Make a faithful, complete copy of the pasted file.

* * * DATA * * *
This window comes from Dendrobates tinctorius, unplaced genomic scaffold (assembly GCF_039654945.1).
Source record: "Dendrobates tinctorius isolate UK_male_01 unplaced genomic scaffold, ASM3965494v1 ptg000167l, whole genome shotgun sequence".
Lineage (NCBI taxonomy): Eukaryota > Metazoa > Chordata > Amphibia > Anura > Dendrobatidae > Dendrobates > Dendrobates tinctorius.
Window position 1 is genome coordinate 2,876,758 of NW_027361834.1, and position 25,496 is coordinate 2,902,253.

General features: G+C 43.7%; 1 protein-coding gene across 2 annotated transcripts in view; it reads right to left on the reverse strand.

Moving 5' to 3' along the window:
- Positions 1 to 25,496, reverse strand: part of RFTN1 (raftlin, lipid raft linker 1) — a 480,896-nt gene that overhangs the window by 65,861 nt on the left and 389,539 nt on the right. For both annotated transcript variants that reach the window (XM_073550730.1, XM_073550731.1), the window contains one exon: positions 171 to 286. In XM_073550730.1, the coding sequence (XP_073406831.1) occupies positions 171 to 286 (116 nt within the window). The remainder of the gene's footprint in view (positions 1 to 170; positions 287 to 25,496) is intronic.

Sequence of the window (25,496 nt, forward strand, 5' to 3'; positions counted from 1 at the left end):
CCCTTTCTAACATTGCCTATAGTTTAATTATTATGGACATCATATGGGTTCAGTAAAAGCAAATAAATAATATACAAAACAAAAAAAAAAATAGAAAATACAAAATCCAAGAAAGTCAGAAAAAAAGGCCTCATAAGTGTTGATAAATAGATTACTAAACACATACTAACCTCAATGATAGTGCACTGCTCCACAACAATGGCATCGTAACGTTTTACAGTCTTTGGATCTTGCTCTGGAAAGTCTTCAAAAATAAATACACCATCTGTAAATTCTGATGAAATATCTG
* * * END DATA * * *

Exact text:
This window comes from Dendrobates tinctorius, unplaced genomic scaffold (assembly GCF_039654945.1).
Source record: "Dendrobates tinctorius isolate UK_male_01 unplaced genomic scaffold, ASM3965494v1 ptg000167l, whole genome shotgun sequence".
Lineage (NCBI taxonomy): Eukaryota > Metazoa > Chordata > Amphibia > Anura > Dendrobatidae > Dendrobates > Dendrobates tinctorius.
Window position 1 is genome coordinate 2,876,758 of NW_027361834.1, and position 25,496 is coordinate 2,902,253.

General features: G+C 43.7%; 1 protein-coding gene across 2 annotated transcripts in view; it reads right to left on the reverse strand.

Moving 5' to 3' along the window:
- Positions 1 to 25,496, reverse strand: part of RFTN1 (raftlin, lipid raft linker 1) — a 480,896-nt gene that overhangs the window by 65,861 nt on the left and 389,539 nt on the right. For both annotated transcript variants that reach the window (XM_073550730.1, XM_073550731.1), the window contains one exon: positions 171 to 286. In XM_073550730.1, the coding sequence (XP_073406831.1) occupies positions 171 to 286 (116 nt within the window). The remainder of the gene's footprint in view (positions 1 to 170; positions 287 to 25,496) is intronic.

Sequence of the window (25,496 nt, forward strand, 5' to 3'; positions counted from 1 at the left end):
CCCTTTCTAACATTGCCTATAGTTTAATTATTATGGACATCATATGGGTTCAGTAAAAGCAAATAAATAATATACAAAACAAAAAAAAAAATAGAAAATACAAAATCCAAGAAAGTCAGAAAAAAAGGCCTCATAAGTGTTGATAAATAGATTACTAAACACATACTAACCTCAATGATAGTGCACTGCTCCACAACAATGGCATCGTAACGTTTTACAGTCTTTGGATCTTGCTCTGGAAAGTCTTCAAAAATAAATACACCATCTGTAAATTCTGATGAAATATCTG